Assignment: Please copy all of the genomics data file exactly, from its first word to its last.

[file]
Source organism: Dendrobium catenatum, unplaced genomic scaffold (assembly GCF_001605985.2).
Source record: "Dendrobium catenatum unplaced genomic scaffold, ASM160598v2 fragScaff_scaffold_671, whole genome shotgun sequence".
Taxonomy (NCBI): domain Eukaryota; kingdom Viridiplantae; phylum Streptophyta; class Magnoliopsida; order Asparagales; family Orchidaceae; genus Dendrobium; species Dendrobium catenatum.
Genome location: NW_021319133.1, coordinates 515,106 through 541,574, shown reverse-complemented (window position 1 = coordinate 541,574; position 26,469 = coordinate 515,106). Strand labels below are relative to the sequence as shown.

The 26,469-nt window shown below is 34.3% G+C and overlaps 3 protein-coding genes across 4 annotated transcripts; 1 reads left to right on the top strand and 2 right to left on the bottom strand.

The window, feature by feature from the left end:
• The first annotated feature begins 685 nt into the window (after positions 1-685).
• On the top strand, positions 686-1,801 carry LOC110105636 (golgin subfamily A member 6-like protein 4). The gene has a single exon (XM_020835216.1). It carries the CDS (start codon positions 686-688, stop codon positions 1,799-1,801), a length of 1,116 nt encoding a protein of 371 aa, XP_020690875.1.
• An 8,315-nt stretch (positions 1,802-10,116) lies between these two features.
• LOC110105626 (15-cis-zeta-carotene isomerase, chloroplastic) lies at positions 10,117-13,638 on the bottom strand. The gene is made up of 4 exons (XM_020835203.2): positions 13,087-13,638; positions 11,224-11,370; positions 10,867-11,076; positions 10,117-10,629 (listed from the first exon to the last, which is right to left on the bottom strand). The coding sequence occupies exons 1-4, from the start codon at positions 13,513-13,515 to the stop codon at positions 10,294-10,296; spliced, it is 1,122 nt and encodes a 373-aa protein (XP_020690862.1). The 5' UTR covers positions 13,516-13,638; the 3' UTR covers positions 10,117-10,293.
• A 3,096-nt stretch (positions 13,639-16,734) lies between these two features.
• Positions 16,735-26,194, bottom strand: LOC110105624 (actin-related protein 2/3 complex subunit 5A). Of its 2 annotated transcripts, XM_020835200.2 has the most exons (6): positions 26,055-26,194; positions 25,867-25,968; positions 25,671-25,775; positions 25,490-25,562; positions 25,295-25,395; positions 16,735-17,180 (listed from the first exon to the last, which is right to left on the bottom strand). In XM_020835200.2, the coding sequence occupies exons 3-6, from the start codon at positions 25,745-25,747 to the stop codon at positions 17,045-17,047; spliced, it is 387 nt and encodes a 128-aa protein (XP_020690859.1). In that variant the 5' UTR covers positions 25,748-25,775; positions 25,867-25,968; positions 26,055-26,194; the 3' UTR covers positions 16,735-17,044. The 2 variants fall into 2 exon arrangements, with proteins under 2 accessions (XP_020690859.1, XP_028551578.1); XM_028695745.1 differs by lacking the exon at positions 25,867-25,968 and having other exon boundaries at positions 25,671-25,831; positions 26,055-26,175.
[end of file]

Source organism: Dendrobium catenatum, unplaced genomic scaffold (assembly GCF_001605985.2).
Source record: "Dendrobium catenatum unplaced genomic scaffold, ASM160598v2 fragScaff_scaffold_671, whole genome shotgun sequence".
Taxonomy (NCBI): domain Eukaryota; kingdom Viridiplantae; phylum Streptophyta; class Magnoliopsida; order Asparagales; family Orchidaceae; genus Dendrobium; species Dendrobium catenatum.
Genome location: NW_021319133.1, coordinates 515,106 through 541,574, shown reverse-complemented (window position 1 = coordinate 541,574; position 26,469 = coordinate 515,106). Strand labels below are relative to the sequence as shown.

The 26,469-nt window shown below is 34.3% G+C and overlaps 3 protein-coding genes across 4 annotated transcripts; 1 reads left to right on the top strand and 2 right to left on the bottom strand.

The window, feature by feature from the left end:
• The first annotated feature begins 685 nt into the window (after positions 1-685).
• On the top strand, positions 686-1,801 carry LOC110105636 (golgin subfamily A member 6-like protein 4). The gene has a single exon (XM_020835216.1). It carries the CDS (start codon positions 686-688, stop codon positions 1,799-1,801), a length of 1,116 nt encoding a protein of 371 aa, XP_020690875.1.
• An 8,315-nt stretch (positions 1,802-10,116) lies between these two features.
• LOC110105626 (15-cis-zeta-carotene isomerase, chloroplastic) lies at positions 10,117-13,638 on the bottom strand. The gene is made up of 4 exons (XM_020835203.2): positions 13,087-13,638; positions 11,224-11,370; positions 10,867-11,076; positions 10,117-10,629 (listed from the first exon to the last, which is right to left on the bottom strand). The coding sequence occupies exons 1-4, from the start codon at positions 13,513-13,515 to the stop codon at positions 10,294-10,296; spliced, it is 1,122 nt and encodes a 373-aa protein (XP_020690862.1). The 5' UTR covers positions 13,516-13,638; the 3' UTR covers positions 10,117-10,293.
• A 3,096-nt stretch (positions 13,639-16,734) lies between these two features.
• Positions 16,735-26,194, bottom strand: LOC110105624 (actin-related protein 2/3 complex subunit 5A). Of its 2 annotated transcripts, XM_020835200.2 has the most exons (6): positions 26,055-26,194; positions 25,867-25,968; positions 25,671-25,775; positions 25,490-25,562; positions 25,295-25,395; positions 16,735-17,180 (listed from the first exon to the last, which is right to left on the bottom strand). In XM_020835200.2, the coding sequence occupies exons 3-6, from the start codon at positions 25,745-25,747 to the stop codon at positions 17,045-17,047; spliced, it is 387 nt and encodes a 128-aa protein (XP_020690859.1). In that variant the 5' UTR covers positions 25,748-25,775; positions 25,867-25,968; positions 26,055-26,194; the 3' UTR covers positions 16,735-17,044. The 2 variants fall into 2 exon arrangements, with proteins under 2 accessions (XP_020690859.1, XP_028551578.1); XM_028695745.1 differs by lacking the exon at positions 25,867-25,968 and having other exon boundaries at positions 25,671-25,831; positions 26,055-26,175.